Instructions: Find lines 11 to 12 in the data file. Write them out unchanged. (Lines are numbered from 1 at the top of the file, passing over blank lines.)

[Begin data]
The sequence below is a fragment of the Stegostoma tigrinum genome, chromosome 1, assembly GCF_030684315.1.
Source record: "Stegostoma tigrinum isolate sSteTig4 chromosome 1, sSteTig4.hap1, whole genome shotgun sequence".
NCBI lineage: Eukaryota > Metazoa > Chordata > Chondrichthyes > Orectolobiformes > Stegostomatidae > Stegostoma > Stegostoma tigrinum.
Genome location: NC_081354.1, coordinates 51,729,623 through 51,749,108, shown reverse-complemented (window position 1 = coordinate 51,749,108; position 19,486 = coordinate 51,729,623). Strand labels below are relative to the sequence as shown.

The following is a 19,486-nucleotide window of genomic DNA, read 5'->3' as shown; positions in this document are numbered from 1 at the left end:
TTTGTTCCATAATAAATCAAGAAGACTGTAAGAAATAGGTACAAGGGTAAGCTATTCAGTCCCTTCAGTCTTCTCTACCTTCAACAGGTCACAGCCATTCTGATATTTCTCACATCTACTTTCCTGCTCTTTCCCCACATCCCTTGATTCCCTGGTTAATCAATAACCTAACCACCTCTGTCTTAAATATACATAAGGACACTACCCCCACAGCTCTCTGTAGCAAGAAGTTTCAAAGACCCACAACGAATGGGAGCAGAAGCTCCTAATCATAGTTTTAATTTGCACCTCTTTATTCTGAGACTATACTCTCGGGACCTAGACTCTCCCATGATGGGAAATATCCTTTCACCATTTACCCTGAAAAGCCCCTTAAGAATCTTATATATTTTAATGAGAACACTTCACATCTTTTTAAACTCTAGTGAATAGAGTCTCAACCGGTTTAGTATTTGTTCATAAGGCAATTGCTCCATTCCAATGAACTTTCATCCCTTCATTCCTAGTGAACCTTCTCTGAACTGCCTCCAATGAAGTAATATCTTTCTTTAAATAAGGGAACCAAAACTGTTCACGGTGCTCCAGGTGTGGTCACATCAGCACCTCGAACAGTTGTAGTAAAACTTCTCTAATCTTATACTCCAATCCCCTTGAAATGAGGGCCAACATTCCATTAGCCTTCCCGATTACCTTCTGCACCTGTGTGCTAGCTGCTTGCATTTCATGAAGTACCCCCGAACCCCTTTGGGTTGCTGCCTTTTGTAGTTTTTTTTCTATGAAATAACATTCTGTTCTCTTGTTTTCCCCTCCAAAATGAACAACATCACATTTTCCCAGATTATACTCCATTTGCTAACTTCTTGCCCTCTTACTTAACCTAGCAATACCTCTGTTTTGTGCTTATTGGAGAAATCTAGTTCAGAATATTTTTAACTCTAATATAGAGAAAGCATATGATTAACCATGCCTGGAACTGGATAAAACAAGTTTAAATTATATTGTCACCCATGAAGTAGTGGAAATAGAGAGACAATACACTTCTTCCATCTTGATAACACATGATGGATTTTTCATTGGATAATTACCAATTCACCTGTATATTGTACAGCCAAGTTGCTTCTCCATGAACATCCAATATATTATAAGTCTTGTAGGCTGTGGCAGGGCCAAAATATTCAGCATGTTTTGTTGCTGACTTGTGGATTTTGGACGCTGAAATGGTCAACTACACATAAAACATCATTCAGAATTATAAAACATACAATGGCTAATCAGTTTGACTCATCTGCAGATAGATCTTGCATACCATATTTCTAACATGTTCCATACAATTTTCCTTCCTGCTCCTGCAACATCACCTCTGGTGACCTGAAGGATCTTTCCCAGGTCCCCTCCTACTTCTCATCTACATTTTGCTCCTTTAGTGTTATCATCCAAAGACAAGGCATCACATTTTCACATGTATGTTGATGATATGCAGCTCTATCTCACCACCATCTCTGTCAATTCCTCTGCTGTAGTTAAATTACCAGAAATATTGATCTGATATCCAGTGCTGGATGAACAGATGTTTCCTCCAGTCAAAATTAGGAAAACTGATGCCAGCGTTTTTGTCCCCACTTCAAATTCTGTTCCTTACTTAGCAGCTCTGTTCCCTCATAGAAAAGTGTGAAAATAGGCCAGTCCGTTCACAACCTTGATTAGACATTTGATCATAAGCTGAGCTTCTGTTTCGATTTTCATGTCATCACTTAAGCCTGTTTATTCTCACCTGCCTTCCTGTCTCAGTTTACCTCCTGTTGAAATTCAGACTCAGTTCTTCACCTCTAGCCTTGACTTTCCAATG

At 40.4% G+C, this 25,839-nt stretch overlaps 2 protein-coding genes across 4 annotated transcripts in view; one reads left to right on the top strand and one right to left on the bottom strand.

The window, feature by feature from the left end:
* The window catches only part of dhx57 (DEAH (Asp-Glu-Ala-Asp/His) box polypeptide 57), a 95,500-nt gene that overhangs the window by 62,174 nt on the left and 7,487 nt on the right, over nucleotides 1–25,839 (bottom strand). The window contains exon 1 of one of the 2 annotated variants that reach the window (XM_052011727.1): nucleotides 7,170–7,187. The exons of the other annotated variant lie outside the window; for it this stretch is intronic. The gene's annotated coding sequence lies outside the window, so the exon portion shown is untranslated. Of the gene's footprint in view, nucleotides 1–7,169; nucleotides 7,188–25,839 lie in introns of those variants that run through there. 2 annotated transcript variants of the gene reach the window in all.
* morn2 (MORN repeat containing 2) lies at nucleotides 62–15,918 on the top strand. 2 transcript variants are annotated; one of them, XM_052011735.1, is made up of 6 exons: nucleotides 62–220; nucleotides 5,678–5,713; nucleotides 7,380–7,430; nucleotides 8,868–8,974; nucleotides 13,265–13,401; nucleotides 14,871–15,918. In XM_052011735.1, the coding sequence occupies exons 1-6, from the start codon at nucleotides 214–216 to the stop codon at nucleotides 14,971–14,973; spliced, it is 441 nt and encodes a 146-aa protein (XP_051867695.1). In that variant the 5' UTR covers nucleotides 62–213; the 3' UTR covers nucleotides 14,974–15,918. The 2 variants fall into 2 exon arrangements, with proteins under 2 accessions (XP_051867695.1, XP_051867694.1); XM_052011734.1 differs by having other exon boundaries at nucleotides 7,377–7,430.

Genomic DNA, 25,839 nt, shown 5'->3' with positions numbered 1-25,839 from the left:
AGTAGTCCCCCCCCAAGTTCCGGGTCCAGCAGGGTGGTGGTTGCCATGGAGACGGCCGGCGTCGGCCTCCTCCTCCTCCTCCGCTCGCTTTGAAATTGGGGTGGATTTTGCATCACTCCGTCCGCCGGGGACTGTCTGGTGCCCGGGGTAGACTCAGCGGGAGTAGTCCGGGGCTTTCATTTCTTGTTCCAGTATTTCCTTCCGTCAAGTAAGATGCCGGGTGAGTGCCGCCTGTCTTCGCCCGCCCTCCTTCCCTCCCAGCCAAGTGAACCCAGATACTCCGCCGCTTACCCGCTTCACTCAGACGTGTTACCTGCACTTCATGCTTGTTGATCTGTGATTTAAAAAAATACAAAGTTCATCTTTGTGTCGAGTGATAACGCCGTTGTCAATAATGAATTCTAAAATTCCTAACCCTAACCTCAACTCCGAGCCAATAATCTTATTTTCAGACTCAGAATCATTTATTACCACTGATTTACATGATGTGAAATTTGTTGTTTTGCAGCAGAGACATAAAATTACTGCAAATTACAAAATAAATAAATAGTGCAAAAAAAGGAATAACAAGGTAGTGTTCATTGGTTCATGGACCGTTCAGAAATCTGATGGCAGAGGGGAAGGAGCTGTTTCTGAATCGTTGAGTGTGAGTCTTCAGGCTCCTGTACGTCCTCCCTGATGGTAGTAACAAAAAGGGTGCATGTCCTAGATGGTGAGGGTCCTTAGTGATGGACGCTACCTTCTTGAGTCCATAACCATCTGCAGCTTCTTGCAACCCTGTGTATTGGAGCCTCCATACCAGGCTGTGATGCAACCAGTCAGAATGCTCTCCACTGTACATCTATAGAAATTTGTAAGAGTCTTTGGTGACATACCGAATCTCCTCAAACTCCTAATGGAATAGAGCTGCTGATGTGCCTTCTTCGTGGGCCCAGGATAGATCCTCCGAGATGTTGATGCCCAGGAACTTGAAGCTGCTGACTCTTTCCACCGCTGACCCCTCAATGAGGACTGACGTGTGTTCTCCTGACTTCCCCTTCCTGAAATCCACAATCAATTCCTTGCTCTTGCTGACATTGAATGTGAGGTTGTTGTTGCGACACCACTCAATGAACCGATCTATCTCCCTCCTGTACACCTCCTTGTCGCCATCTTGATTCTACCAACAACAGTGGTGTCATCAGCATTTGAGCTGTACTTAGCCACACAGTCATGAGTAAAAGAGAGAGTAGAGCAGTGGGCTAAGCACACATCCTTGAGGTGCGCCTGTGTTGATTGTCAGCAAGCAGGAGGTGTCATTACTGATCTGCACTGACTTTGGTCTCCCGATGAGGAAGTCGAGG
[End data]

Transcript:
Genomic DNA, 25,839 nt, shown 5'->3' with positions numbered 1-25,839 from the left:
AGTAGTCCCCCCCCAAGTTCCGGGTCCAGCAGGGTGGTGGTTGCCATGGAGACGGCCGGCGTCGGCCTCCTCCTCCTCCTCCGCTCGCTTTGAAATTGGGGTGGATTTTGCATCACTCCGTCCGCCGGGGACTGTCTGGTGCCCGGGGTAGACTCAGCGGGAGTAGTCCGGGGCTTTCATTTCTTGTTCCAGTATTTCCTTCCGTCAAGTAAGATGCCGGGTGAGTGCCGCCTGTCTTCGCCCGCCCTCCTTCCCTCCCAGCCAAGTGAACCCAGATACTCCGCCGCTTACCCGCTTCACTCAGACGTGTTACCTGCACTTCATGCTTGTTGATCTGTGATTTAAAAAAATACAAAGTTCATCTTTGTGTCGAGTGATAACGCCGTTGTCAATAATGAATTCTAAAATTCCTAACCCTAACCTCAACTCCGAGCCAATAATCTTATTTTCAGACTCAGAATCATTTATTACCACTGATTTACATGATGTGAAATTTGTTGTTTTGCAGCAGAGACATAAAATTACTGCAAATTACAAAATAAATAAATAGTGCAAAAAAAGGAATAACAAGGTAGTGTTCATTGGTTCATGGACCGTTCAGAAATCTGATGGCAGAGGGGAAGGAGCTGTTTCTGAATCGTTGAGTGTGAGTCTTCAGGCTCCTGTACGTCCTCCCTGATGGTAGTAACAAAAAGGGTGCATGTCCTAGATGGTGAGGGTCCTTAGTGATGGACGCTACCTTCTTGAGTCCATAACCATCTGCAGCTTCTTGCAACCCTGTGTATTGGAGCCTCCATACCAGGCTGTGATGCAACCAGTCAGAATGCTCTCCACTGTACATCTATAGAAATTTGTAAGAGTCTTTGGTGACATACCGAATCTCCTCAAACTCCTAATGGAATAGAGCTGCTGATGTGCCTTCTTCGTGGGCCCAGGATAGATCCTCCGAGATGTTGATGCCCAGGAACTTGAAGCTGCTGACTCTTTCCACCGCTGACCCCTCAATGAGGACTGACGTGTGTTCTCCTGACTTCCCCTTCCTGAAATCCACAATCAATTCCTTGCTCTTGCTGACATTGAATGTGAGGTTGTTGTTGCGACACCACTCAATGAACCGATCTATCTCCCTCCTGTACACCTCCTTGTCGCCATCTTGATTCTACCAACAACAGTGGTGTCATCAGCATTTGAGCTGTACTTAGCCACACAGTCATGAGTAAAAGAGAGAGTAGAGCAGTGGGCTAAGCACACATCCTTGAGGTGCGCCTGTGTTGATTGTCAGCAAGCAGGAGGTGTCATTACTGATCTGCACTGACTTTGGTCTCCCGATGAGGAAGTCGAGG